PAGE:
on the Saturday before Sir J. Fastolf's death, was a perjury, for he was really all that time in other places a long way off. His declaration that he was no servant or tenant of those who brought him forward was untrue: he had hired a house of Howys in the town of Yarmouth, value 40s. a year. He was inconsistent in his testimony about the hour Sir J.

declared his will. He also pretended never to have seen Fastolf's will before his death, although he wrote the said pretended will with his own hand with the date at the head, which at the beginning of this suit he caused to be cut off from the writing and hidden.

Also the said Rob. Cutteler chaplain, when he made his deposition, was 'levis opinionis, malae conscientiae et de mensa Joh'is Paston ac tenens ipsius, prout ad primum interrogatorium examinationis suae primae et secundae respondebat.' Also he was perjured; because in April 1457 in par. of Holy Trin., Castir, he beat and maimed one Jo. Flemyng, and boasted of it (_ac sic factum nomine suo ratum habuit_), but being taken before Sir J. Fastolf, justice of the peace, he swore he had not done so.--Proofs that he was not disinterested.

Exceptions to Rob. Popy: He was a tenant of Paston's, &c. &c.

_Davy_ says John Rus was at Yarmouth on the Saturday in question, as he usually was on Saturdays, to buy victuals for Fastolf's house, &c.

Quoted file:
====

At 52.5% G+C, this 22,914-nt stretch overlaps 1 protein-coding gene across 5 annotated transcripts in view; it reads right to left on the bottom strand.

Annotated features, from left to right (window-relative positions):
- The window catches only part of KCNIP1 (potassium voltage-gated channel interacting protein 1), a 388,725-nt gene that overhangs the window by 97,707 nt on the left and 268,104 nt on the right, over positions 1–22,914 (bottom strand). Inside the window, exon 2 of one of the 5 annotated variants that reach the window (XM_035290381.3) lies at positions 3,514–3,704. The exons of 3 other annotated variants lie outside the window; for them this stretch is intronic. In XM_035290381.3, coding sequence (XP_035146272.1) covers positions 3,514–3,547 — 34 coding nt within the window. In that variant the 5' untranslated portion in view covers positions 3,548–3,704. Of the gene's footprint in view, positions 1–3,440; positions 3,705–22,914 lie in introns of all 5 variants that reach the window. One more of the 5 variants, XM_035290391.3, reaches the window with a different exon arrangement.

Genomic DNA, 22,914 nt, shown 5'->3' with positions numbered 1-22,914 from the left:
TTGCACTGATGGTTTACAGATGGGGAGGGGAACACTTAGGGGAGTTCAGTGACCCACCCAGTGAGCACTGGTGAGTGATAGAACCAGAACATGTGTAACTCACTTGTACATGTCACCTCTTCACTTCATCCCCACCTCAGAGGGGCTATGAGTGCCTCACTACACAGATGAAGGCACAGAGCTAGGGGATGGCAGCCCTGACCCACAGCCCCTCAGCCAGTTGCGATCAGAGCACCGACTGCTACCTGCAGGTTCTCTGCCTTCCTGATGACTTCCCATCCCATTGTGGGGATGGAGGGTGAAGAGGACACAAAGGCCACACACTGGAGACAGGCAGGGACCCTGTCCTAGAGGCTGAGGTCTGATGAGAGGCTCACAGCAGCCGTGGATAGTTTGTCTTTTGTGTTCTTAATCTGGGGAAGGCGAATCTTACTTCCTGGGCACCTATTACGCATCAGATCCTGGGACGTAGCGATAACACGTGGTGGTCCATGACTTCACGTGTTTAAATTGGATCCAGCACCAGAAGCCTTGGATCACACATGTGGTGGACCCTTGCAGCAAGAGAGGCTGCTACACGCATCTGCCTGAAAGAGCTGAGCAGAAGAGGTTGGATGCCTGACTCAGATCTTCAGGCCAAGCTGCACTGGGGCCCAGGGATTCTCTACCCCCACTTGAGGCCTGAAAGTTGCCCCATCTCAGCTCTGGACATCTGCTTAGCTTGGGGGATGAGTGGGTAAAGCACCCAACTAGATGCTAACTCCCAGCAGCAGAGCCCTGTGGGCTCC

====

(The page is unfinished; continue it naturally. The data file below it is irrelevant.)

(Proof declared insufficient in the margin). Sir J. Fastolf was so ill, that, as Davy had heard he was unable to speak from 22d Oct. 'Quae quidem infirmitas vocabatur judicio medicorum, _sincope_, quae ipsum vexabat singulis horis et ipsum deduxit ad extasim de scientia istius jurati, qui continue conversabatur cum eo usque ad ipsius mortem.'

2. Thos. Upton, one of the clerks of the King's kitchen, _literatus_, 'liberae conditionis,' forty years old and over; 2d. witness.

Mentions that W. Worceter gave Jo. Rus a casket to keep containing certain documents, which Rus delivered to Howys after Fastolf's death.

Was clerk of the kitchen to Fastolf when Rus used to go on Saturday to Yarmouth, &c.

9 May. Jo. Bokkyng produced by Jo. Naseby, proctor of Yelverton and Worceter, before Master Tho. Wynterton, LL.D., auditor of Thomas Archbishop of Canterbury, at his house in the parish of St. Martin, in presence of Robert Kent, proctor of John Paston.--Examination committed to John Druell, LL.D. who on the 12th May examines him secretly in the house of the treasurer of St. Paul's.